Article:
Most of us start longing for spring shortly after Christmas. And for many good reasons: the anticipation of returning songbirds, signs of new life bringing their annual previews of resurrection, flowers pushing up green hands through the still cold soil announcing brighter days ahead and weather forecasts of fair and warmer replacing wind-chill factors. Even those who live in year-long warmer climes can’t resist looking forward to the season of new beginnings.
Standing in line at the post office, I heard a man grumbling about the cold weather. My efforts to brighten his mood were to no avail until I reminded him of the calendar’s steady march to the first day of spring. “I never thought of it that way,” he said breaking into a smile.
Looking forward to spring makes winter seem shorter. No matter how cold it may be at the moment, those who focus on the promise of spring know that just beyond the snow balmy breezes blow.
Enjoy the anticipation.
But don’t waste the wonder of winter.
In these parts, this has been a week of mind sticking winter scenes. Freshly fallen snow made one feel the whole world was clean. Pines were heavily powdered and heaps of white on our birdfeeders gave them the appearance of Swiss chalets. Now I understand why God comforted Job in his many afflictions by reminding him that He was the creator of snow. (Job 38:22)
Taking in the view from my window one morning, I gave thanks for our Lord’s handiwork and found myself wanting to capture this strikingly beautiful winter scene and remember it as long as possible. Winter’s wonder made me realize the importance of squeezing the most out of life. This moment is an important occasion. Don’t waste it complaining about the weather. Rise each morning thanking God for clouds or sunshine, heat or cold, and you are sure to have a better day.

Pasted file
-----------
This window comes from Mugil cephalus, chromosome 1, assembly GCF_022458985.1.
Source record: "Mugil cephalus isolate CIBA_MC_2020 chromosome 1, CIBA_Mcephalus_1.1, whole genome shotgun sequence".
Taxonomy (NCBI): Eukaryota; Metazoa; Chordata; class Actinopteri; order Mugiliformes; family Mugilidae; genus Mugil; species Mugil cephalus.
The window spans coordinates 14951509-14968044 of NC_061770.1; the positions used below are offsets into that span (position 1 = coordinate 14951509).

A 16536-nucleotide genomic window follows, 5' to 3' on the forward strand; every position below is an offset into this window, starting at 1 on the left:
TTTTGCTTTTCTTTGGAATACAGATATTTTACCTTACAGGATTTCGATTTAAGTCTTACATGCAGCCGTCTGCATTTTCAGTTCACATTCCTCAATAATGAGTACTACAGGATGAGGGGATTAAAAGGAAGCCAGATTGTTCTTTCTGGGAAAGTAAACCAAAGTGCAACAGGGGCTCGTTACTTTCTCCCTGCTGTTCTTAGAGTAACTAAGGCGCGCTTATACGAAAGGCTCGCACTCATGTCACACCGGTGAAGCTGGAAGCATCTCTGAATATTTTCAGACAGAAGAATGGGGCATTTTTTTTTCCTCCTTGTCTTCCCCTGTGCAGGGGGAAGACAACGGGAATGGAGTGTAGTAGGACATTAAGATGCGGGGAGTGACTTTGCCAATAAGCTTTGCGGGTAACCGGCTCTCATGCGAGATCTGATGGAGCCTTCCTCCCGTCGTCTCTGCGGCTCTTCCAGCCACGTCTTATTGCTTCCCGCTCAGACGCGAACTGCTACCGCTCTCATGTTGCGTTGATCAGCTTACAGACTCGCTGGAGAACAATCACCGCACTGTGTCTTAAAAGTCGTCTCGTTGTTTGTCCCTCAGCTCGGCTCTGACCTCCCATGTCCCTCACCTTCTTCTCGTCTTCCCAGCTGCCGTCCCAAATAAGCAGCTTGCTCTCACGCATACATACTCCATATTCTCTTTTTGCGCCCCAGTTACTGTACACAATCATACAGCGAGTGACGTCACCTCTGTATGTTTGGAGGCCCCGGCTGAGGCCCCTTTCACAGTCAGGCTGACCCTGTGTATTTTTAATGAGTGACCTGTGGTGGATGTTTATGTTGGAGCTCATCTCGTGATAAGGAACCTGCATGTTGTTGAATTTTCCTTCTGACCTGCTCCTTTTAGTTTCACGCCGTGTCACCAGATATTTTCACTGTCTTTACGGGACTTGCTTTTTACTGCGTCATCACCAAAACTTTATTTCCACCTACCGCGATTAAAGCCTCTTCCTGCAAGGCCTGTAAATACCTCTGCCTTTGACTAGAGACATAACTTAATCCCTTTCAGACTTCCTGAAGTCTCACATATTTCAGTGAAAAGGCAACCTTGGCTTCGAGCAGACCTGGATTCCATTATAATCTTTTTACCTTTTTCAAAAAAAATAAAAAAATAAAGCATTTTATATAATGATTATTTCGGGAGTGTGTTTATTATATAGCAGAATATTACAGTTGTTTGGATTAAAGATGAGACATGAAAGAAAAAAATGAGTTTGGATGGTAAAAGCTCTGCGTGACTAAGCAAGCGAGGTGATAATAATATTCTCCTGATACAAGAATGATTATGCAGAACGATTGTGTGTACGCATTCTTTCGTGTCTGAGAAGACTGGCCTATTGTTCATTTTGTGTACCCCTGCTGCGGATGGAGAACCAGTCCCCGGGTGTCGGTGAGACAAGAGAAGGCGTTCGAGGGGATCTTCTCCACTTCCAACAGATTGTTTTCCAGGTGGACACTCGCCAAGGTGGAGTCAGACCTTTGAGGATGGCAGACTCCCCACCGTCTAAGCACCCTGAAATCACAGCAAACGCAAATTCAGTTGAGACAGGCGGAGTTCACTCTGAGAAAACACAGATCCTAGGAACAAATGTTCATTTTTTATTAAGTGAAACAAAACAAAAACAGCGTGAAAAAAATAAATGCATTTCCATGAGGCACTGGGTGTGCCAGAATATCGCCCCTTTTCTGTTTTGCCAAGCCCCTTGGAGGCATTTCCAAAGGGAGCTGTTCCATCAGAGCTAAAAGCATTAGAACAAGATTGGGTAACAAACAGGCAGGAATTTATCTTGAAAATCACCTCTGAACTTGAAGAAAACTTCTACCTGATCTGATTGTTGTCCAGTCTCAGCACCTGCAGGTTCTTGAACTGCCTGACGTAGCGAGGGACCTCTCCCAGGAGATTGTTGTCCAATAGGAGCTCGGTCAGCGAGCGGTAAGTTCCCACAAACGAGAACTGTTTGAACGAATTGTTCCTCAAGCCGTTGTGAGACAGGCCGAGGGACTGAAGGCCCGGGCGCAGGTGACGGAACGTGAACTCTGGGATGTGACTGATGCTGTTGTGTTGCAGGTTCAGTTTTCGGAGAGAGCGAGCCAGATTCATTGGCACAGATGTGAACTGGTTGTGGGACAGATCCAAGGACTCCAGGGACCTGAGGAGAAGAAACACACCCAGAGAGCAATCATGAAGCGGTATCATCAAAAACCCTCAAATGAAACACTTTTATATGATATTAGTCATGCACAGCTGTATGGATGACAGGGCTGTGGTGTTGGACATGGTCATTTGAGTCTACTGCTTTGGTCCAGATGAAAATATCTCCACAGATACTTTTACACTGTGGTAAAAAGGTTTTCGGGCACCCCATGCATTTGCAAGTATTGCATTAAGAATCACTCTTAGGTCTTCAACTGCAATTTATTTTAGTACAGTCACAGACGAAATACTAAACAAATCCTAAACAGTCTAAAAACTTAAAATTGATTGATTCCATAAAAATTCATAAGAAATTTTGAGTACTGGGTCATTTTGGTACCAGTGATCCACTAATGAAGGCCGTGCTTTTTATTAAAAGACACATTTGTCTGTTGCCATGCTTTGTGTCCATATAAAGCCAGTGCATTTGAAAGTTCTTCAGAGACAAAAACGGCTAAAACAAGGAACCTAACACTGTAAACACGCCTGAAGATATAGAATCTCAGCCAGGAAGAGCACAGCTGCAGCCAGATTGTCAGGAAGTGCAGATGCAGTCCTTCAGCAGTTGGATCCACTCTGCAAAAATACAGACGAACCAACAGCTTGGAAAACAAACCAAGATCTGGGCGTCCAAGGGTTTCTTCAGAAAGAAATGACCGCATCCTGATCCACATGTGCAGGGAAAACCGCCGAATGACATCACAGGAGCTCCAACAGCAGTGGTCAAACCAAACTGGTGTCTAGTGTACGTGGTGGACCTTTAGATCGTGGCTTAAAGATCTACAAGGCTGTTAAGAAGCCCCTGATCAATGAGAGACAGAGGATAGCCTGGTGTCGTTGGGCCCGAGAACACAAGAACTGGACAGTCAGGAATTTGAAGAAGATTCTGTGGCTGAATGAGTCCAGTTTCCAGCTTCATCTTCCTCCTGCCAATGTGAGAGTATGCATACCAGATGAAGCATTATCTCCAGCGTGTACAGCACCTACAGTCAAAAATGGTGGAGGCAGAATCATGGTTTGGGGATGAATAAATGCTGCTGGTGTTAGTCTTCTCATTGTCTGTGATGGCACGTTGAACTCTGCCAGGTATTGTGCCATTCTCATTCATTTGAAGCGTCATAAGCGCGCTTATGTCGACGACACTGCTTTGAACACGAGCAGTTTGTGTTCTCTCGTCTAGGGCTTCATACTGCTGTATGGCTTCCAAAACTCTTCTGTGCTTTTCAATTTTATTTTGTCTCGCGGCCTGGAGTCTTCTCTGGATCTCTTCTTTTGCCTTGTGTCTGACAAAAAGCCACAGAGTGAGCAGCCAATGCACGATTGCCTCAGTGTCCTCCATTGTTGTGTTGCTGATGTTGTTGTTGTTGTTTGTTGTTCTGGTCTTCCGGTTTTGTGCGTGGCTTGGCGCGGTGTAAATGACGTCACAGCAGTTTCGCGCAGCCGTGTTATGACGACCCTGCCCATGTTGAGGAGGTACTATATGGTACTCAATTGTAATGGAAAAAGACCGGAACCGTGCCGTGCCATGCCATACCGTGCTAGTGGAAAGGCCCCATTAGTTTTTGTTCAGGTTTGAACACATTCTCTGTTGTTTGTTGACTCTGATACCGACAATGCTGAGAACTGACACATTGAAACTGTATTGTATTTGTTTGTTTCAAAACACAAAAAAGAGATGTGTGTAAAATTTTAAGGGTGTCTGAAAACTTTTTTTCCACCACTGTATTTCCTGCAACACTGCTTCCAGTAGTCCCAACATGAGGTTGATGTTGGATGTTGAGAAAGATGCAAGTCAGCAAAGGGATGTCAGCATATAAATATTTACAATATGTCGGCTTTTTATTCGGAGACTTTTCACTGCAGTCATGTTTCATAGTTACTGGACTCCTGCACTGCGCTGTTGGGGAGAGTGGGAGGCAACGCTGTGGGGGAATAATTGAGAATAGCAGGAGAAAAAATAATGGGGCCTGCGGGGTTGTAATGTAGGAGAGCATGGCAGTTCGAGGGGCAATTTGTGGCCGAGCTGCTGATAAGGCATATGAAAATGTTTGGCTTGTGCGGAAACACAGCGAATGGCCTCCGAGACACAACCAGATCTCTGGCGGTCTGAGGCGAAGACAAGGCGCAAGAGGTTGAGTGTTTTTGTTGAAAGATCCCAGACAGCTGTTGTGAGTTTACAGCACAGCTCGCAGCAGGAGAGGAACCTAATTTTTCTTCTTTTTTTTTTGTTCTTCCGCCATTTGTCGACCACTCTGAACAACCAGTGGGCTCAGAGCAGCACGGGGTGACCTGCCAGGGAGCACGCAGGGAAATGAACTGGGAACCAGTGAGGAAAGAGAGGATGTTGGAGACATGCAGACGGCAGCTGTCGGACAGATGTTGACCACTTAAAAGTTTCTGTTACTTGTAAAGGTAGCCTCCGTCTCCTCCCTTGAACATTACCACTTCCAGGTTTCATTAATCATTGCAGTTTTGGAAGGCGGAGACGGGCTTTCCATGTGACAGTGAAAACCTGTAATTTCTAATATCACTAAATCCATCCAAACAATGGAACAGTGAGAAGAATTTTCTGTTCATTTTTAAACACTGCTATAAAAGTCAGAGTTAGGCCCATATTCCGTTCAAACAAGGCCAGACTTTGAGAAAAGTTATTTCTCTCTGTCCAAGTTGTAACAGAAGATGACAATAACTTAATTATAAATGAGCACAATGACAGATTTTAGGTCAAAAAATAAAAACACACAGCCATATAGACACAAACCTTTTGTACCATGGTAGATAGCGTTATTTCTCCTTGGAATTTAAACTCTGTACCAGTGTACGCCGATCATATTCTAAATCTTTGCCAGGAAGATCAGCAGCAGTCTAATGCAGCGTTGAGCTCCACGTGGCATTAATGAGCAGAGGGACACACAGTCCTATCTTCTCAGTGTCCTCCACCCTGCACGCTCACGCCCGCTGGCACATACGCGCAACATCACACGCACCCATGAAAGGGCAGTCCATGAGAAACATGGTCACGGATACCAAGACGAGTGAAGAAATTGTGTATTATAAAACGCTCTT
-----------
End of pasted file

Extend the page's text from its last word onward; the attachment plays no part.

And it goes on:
Ralph Waldo Emerson said, “Write it on your heart that every day is the best day of the year. He only is rich who owns the day, and no one owns the day who allows it to be invaded with worry, fret and anxiety.”
Each moment has eternal value and we are all stewards of seconds.
The Psalmist was so conscious of time’s fast flight that he recorded the following prayer: “So teach us to number our days, that we may apply our hearts to wisdom.” (Psalm 90:12), adding, “O satisfy us early with Your mercy, that we may rejoice and be glad all our days.” (Psalm 90:14)
Most of us have been prodigals with time and foolishly spent a possession that is far more valuable than money. Give thanks for the prospect of sunny days ahead, but don’t spring forward too quickly. Enjoy the wonder of winter because it is where we are today. And, whatever the season, faith sees today as the best day of the year.
Roger Campbell was an author, a broadcaster and columnist who was a pastor for 22 years. A new book containing over one hundred of his best columns, “Everywhere You Go There’s a Zacchaeus Up a Tree,” is now available at your local or online bookseller. Contact us at email@example.com.